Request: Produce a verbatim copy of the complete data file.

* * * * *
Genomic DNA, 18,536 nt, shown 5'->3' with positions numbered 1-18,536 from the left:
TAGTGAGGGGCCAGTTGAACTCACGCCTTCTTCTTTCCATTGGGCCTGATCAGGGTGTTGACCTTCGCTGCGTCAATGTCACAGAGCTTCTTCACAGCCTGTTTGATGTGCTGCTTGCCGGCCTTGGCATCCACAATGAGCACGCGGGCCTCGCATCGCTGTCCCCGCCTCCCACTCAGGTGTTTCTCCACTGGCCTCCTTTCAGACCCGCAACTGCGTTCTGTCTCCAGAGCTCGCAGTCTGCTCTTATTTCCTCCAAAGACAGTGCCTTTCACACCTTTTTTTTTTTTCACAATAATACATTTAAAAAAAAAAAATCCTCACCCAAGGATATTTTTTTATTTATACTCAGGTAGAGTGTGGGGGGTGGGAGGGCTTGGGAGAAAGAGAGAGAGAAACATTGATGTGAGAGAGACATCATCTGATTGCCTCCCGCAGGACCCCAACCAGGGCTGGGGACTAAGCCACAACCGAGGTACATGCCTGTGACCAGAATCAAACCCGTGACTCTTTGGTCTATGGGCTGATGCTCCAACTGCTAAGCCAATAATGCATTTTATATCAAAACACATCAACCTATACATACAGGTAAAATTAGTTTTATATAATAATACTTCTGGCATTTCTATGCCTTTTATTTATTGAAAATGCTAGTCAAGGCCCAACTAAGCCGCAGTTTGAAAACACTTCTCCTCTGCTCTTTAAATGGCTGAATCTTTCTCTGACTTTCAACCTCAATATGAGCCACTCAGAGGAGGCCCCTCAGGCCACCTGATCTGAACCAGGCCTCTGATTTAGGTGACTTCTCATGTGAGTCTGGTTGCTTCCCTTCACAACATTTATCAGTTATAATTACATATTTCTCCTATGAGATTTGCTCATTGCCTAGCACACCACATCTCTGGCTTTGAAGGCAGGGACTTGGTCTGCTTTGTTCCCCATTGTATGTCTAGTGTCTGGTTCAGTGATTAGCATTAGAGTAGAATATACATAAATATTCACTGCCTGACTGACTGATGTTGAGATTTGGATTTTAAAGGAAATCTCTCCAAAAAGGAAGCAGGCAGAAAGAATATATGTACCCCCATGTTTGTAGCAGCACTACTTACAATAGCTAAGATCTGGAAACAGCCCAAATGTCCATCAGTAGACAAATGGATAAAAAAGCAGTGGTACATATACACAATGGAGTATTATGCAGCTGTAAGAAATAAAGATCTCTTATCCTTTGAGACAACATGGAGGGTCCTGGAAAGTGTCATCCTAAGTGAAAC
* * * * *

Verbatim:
Genomic DNA, 18,536 nt, shown 5'->3' with positions numbered 1-18,536 from the left:
TAGTGAGGGGCCAGTTGAACTCACGCCTTCTTCTTTCCATTGGGCCTGATCAGGGTGTTGACCTTCGCTGCGTCAATGTCACAGAGCTTCTTCACAGCCTGTTTGATGTGCTGCTTGCCGGCCTTGGCATCCACAATGAGCACGCGGGCCTCGCATCGCTGTCCCCGCCTCCCACTCAGGTGTTTCTCCACTGGCCTCCTTTCAGACCCGCAACTGCGTTCTGTCTCCAGAGCTCGCAGTCTGCTCTTATTTCCTCCAAAGACAGTGCCTTTCACACCTTTTTTTTTTTTCACAATAATACATTTAAAAAAAAAAAATCCTCACCCAAGGATATTTTTTTATTTATACTCAGGTAGAGTGTGGGGGGTGGGAGGGCTTGGGAGAAAGAGAGAGAGAAACATTGATGTGAGAGAGACATCATCTGATTGCCTCCCGCAGGACCCCAACCAGGGCTGGGGACTAAGCCACAACCGAGGTACATGCCTGTGACCAGAATCAAACCCGTGACTCTTTGGTCTATGGGCTGATGCTCCAACTGCTAAGCCAATAATGCATTTTATATCAAAACACATCAACCTATACATACAGGTAAAATTAGTTTTATATAATAATACTTCTGGCATTTCTATGCCTTTTATTTATTGAAAATGCTAGTCAAGGCCCAACTAAGCCGCAGTTTGAAAACACTTCTCCTCTGCTCTTTAAATGGCTGAATCTTTCTCTGACTTTCAACCTCAATATGAGCCACTCAGAGGAGGCCCCTCAGGCCACCTGATCTGAACCAGGCCTCTGATTTAGGTGACTTCTCATGTGAGTCTGGTTGCTTCCCTTCACAACATTTATCAGTTATAATTACATATTTCTCCTATGAGATTTGCTCATTGCCTAGCACACCACATCTCTGGCTTTGAAGGCAGGGACTTGGTCTGCTTTGTTCCCCATTGTATGTCTAGTGTCTGGTTCAGTGATTAGCATTAGAGTAGAATATACATAAATATTCACTGCCTGACTGACTGATGTTGAGATTTGGATTTTAAAGGAAATCTCTCCAAAAAGGAAGCAGGCAGAAAGAATATATGTACCCCCATGTTTGTAGCAGCACTACTTACAATAGCTAAGATCTGGAAACAGCCCAAATGTCCATCAGTAGACAAATGGATAAAAAAGCAGTGGTACATATACACAATGGAGTATTATGCAGCTGTAAGAAATAAAGATCTCTTATCCTTTGAGACAACATGGAGGGTCCTGGAAAGTGTCATCCTAAGTGAAAC